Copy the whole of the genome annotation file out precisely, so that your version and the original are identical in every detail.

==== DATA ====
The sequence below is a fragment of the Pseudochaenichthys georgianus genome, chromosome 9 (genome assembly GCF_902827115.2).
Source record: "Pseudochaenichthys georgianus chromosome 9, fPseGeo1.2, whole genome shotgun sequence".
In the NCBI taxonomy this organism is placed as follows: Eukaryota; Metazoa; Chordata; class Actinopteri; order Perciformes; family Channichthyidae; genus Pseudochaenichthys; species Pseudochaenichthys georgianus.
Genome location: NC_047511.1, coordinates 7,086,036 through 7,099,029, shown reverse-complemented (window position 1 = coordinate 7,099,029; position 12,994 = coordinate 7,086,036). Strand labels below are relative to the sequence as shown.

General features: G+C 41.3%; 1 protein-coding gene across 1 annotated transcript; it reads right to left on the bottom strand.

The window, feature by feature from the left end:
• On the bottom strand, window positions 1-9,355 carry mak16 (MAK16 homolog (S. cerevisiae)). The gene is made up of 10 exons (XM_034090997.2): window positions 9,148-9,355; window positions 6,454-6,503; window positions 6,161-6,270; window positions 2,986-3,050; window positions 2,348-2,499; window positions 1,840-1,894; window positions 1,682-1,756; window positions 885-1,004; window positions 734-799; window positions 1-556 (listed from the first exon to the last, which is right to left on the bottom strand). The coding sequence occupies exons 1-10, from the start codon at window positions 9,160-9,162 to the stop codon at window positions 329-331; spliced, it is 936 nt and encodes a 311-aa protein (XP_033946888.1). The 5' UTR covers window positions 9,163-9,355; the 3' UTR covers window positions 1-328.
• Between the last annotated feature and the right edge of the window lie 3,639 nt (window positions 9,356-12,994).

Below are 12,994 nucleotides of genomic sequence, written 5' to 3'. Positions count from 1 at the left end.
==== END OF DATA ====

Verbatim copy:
The sequence below is a fragment of the Pseudochaenichthys georgianus genome, chromosome 9 (genome assembly GCF_902827115.2).
Source record: "Pseudochaenichthys georgianus chromosome 9, fPseGeo1.2, whole genome shotgun sequence".
In the NCBI taxonomy this organism is placed as follows: Eukaryota; Metazoa; Chordata; class Actinopteri; order Perciformes; family Channichthyidae; genus Pseudochaenichthys; species Pseudochaenichthys georgianus.
Genome location: NC_047511.1, coordinates 7,086,036 through 7,099,029, shown reverse-complemented (window position 1 = coordinate 7,099,029; position 12,994 = coordinate 7,086,036). Strand labels below are relative to the sequence as shown.

General features: G+C 41.3%; 1 protein-coding gene across 1 annotated transcript; it reads right to left on the bottom strand.

The window, feature by feature from the left end:
• On the bottom strand, window positions 1-9,355 carry mak16 (MAK16 homolog (S. cerevisiae)). The gene is made up of 10 exons (XM_034090997.2): window positions 9,148-9,355; window positions 6,454-6,503; window positions 6,161-6,270; window positions 2,986-3,050; window positions 2,348-2,499; window positions 1,840-1,894; window positions 1,682-1,756; window positions 885-1,004; window positions 734-799; window positions 1-556 (listed from the first exon to the last, which is right to left on the bottom strand). The coding sequence occupies exons 1-10, from the start codon at window positions 9,160-9,162 to the stop codon at window positions 329-331; spliced, it is 936 nt and encodes a 311-aa protein (XP_033946888.1). The 5' UTR covers window positions 9,163-9,355; the 3' UTR covers window positions 1-328.
• Between the last annotated feature and the right edge of the window lie 3,639 nt (window positions 9,356-12,994).

Below are 12,994 nucleotides of genomic sequence, written 5' to 3'. Positions count from 1 at the left end.